In German one word often is translated into a whole sentence in English. For example, when I first went to Berlin in 1959 I asked what the “U-Bahn” was, to be told the full name was “unterdiebahngehenderzug” (or something like that) which when translated into English was “under the ground going train” or “the train that goes under the ground.” In London it was called the “tube” or the “underground”, in New York it was called the “subway” and in Paris the “Metro.” In Berlin they also had the S-Bahn which was the “surface train” or the train that didn’t go under the ground. So it seems my struggle was with English and not German. In English we don’t have a word to describe “Schadenfreude” a commonly used word at dinner parties. We need a whole sentence. But then the German language doesn’t have a word to describe the opposite of “Schadenfreude.” If they did, according to my pocket dictionary, it would have to be “Gluckschmerz.”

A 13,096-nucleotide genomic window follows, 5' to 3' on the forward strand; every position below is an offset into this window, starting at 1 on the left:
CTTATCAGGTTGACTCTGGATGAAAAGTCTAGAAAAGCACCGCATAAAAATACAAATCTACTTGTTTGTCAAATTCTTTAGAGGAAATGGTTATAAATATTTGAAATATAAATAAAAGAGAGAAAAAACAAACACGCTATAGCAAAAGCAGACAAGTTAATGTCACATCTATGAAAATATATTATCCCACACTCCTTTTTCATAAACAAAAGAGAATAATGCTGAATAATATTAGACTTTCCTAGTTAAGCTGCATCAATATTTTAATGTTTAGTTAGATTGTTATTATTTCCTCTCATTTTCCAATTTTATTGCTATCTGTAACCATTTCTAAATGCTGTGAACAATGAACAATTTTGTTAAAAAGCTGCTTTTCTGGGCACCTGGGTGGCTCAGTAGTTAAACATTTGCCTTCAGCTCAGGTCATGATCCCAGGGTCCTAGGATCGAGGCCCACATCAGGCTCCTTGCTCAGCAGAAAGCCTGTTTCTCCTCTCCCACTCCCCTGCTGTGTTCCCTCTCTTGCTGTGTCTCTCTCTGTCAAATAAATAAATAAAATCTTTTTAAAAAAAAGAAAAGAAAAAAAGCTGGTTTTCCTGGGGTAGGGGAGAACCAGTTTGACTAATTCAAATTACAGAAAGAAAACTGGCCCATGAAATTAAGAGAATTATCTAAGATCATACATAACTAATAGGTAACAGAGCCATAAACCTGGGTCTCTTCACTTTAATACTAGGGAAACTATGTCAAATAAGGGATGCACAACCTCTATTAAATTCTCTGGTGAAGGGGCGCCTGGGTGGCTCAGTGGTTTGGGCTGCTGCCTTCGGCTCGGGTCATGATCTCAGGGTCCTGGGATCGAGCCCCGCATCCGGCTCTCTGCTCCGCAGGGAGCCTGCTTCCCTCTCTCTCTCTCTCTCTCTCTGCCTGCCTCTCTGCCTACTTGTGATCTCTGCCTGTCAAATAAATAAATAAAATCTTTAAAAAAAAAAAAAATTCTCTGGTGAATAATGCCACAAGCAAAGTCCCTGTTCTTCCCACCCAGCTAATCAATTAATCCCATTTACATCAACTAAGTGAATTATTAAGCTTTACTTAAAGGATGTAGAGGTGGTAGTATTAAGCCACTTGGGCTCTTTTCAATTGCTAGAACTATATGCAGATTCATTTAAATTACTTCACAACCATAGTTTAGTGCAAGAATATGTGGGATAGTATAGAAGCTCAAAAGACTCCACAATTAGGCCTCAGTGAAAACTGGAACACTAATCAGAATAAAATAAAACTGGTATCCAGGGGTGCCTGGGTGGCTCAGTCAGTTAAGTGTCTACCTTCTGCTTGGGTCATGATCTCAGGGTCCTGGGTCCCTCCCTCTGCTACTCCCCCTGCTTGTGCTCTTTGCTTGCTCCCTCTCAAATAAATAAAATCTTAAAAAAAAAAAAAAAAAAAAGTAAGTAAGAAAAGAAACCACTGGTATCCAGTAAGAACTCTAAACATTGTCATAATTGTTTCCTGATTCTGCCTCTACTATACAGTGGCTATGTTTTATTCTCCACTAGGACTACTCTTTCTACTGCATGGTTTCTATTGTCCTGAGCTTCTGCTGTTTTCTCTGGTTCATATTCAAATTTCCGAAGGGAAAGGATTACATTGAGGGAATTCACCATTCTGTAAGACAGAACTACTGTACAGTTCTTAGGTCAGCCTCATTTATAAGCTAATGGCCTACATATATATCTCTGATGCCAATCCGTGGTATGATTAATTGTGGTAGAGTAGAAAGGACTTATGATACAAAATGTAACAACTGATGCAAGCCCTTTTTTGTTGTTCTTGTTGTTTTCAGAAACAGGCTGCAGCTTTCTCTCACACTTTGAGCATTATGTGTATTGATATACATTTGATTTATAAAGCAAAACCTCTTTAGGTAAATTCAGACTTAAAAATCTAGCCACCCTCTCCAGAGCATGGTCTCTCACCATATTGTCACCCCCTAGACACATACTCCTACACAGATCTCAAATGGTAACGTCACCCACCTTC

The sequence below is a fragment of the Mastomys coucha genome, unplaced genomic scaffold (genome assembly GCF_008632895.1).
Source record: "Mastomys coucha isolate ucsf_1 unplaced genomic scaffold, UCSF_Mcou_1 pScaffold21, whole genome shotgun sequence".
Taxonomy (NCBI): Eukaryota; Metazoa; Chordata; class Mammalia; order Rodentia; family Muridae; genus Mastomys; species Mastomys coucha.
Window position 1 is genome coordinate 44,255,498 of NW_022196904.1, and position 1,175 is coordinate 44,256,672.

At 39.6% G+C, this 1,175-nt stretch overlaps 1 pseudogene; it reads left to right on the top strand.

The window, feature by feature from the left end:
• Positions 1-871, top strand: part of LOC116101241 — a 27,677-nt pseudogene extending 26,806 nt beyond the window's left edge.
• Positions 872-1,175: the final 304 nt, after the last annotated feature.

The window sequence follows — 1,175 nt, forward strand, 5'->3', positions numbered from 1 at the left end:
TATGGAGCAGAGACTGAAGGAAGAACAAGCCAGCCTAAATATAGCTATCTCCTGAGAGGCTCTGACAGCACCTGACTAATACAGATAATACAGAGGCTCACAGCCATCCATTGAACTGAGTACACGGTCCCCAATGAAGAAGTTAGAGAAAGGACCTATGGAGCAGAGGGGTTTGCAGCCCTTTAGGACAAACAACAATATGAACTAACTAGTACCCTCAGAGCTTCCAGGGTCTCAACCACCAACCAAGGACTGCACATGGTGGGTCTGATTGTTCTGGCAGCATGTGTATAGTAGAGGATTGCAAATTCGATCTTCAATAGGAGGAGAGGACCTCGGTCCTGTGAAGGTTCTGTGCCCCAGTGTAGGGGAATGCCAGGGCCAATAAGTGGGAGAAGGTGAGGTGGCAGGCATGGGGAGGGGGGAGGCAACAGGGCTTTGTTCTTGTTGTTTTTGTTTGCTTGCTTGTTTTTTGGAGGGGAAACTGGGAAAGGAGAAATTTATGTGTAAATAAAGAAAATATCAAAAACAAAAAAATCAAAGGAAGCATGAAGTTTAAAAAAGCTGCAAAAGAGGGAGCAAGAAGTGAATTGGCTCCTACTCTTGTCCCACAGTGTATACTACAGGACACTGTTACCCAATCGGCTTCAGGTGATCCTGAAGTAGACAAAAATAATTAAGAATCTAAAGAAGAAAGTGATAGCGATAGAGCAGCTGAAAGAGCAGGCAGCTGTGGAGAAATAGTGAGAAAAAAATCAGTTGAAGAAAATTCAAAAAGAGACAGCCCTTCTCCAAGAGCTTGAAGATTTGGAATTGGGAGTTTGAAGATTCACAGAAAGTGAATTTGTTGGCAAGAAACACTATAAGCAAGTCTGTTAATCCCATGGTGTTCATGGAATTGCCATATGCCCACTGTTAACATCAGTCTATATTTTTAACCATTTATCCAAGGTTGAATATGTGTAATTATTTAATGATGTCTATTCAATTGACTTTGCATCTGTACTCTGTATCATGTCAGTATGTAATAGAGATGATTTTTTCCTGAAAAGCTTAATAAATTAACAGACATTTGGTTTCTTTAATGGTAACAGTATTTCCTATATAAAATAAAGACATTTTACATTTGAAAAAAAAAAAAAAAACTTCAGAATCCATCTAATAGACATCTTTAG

“Schadenfreud” has been defined by Wiktionary as “malicious enjoyment derived from observing someone else’s misfortune.” But Arthur Schopenauer (The Essays of Arthur Schopenauer on Human Nature, 1897) described “schadenfreude” as “a mischievous delight in the misfortunes of others.” There is a difference between “malicious” and “mischievous.” The Merriam-Webster Dictionary definition of “Schadenfreude” is: “A feeling of enjoyment that comes from seeing or hearing about the troubles of other people.” The Oxford Dictionary definition is: “Pleasure derived by someone from another person’s misfortune.” So there seems to be a general feeling amongst the English-speaking world that “Schadenfreude” means some people are happy when they see someone else get what is coming to them. We need a whole sentence in English to define that one word – “Schadenfreude.” No wonder the Germans build damn good cars, they are more efficient than we English-speaking countries.

My Hugo pocket dictionary doesn’t have the word “Gluckschmerz” and nor do the Merriam-Webster or the Oxford dictionaries. If they did it would have to be the pain, ache, grief or suffering (schmerz) that people suffer when someone else has good fortune or good luck (gluck).

Now, after all these years, what started me thinking about “Schadenfreude”? It isn’t a word that I use in conversation although I often do hear people say “Oh, that is Schadenfreude!” The weekend edition of The Wall Street Journal carried a very entertaining article, by Ben Cohen, Schadenfreude Is in the Zeitgeist, but Is There an Opposite Term? It is probably the most entertaining article in the WSJ that I have read for a long time. What Cohen said was: